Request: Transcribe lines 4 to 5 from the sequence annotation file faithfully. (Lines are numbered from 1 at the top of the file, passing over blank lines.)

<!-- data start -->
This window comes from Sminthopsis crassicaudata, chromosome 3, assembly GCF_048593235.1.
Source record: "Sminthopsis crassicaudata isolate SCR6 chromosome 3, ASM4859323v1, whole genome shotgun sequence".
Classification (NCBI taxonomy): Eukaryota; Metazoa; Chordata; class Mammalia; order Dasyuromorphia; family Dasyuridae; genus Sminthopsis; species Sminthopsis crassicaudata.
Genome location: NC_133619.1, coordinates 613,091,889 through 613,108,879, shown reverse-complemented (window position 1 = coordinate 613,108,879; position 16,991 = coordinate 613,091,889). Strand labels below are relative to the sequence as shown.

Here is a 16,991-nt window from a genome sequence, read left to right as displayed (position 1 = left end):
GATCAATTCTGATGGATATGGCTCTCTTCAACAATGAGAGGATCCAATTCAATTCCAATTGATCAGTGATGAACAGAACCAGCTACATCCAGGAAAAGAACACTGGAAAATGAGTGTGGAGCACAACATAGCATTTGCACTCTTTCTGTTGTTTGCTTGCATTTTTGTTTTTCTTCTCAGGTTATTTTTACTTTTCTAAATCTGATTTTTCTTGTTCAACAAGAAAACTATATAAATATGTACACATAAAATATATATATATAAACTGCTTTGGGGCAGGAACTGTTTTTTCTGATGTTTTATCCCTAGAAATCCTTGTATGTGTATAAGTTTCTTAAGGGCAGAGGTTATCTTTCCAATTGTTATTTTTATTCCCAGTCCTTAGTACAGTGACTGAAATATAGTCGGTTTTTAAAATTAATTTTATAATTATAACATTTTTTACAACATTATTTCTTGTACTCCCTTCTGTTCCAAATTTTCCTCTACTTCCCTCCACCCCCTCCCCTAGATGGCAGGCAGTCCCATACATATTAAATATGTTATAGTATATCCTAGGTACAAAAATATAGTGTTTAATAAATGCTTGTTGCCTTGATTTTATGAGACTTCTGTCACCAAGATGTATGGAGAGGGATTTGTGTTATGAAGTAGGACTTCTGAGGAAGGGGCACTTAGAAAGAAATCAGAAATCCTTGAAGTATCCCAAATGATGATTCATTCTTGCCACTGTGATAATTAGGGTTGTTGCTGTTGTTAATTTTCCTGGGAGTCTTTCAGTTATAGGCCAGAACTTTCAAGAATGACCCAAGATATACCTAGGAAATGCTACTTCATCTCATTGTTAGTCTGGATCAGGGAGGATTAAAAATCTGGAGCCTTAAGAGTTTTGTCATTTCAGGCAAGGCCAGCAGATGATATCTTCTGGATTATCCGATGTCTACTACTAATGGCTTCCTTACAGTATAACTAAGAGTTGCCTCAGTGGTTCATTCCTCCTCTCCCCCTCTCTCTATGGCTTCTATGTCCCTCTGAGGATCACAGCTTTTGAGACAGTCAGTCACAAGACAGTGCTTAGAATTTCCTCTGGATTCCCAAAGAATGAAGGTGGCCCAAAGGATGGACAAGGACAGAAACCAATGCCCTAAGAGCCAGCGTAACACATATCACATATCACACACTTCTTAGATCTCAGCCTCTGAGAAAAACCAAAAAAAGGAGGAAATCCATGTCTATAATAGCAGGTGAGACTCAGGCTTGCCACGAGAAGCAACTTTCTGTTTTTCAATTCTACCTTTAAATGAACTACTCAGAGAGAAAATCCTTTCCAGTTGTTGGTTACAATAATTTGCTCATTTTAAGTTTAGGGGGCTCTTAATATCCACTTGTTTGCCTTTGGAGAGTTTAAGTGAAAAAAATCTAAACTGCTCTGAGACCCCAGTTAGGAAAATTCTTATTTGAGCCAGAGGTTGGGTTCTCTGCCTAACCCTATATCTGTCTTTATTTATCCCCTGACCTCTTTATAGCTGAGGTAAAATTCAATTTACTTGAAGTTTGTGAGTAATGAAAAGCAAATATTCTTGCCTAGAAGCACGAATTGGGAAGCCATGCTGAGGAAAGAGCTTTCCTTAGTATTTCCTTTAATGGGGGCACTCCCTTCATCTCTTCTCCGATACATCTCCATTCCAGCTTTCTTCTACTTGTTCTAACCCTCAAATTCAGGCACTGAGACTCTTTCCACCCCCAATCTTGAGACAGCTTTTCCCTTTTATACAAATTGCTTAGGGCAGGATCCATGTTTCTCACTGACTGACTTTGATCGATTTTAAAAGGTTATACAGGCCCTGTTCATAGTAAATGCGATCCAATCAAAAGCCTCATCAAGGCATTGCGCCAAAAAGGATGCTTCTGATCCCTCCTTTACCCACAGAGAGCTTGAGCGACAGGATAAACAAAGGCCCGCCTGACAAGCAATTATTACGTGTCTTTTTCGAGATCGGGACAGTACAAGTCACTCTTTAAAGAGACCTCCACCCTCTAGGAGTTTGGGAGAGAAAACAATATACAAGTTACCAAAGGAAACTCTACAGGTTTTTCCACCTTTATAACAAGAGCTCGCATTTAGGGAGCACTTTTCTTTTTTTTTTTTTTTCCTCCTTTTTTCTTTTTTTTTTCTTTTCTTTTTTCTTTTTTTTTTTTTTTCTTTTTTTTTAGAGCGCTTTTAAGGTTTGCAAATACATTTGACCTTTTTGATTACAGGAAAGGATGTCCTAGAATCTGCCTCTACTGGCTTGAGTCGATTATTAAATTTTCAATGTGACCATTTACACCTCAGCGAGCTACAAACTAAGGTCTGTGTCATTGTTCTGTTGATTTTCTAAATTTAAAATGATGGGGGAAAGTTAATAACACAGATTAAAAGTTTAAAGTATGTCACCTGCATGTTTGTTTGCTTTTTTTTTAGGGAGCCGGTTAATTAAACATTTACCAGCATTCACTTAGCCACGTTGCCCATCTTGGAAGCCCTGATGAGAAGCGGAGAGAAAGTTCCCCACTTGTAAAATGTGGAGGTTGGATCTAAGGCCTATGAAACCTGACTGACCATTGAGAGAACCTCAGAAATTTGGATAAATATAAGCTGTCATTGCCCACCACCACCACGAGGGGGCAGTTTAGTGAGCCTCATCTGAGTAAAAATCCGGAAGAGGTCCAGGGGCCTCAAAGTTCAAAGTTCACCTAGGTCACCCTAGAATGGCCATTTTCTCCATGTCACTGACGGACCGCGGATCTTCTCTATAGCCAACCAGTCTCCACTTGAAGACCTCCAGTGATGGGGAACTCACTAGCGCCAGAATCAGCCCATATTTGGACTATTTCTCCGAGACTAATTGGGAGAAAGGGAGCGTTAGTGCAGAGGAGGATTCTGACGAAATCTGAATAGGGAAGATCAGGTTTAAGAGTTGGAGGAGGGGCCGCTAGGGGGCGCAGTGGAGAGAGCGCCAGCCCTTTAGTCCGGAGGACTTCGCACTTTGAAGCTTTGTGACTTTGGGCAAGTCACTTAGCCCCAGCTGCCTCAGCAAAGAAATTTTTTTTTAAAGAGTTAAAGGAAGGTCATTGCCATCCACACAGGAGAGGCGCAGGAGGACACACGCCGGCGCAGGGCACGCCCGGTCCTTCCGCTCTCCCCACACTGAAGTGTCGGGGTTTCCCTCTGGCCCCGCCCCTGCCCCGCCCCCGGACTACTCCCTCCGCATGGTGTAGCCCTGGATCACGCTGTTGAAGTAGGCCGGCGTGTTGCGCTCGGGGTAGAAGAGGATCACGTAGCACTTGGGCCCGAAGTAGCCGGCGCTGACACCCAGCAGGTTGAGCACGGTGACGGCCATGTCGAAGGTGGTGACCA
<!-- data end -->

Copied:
Genome location: NC_133619.1, coordinates 613,091,889 through 613,108,879, shown reverse-complemented (window position 1 = coordinate 613,108,879; position 16,991 = coordinate 613,091,889). Strand labels below are relative to the sequence as shown.

Here is a 16,991-nt window from a genome sequence, read left to right as displayed (position 1 = left end):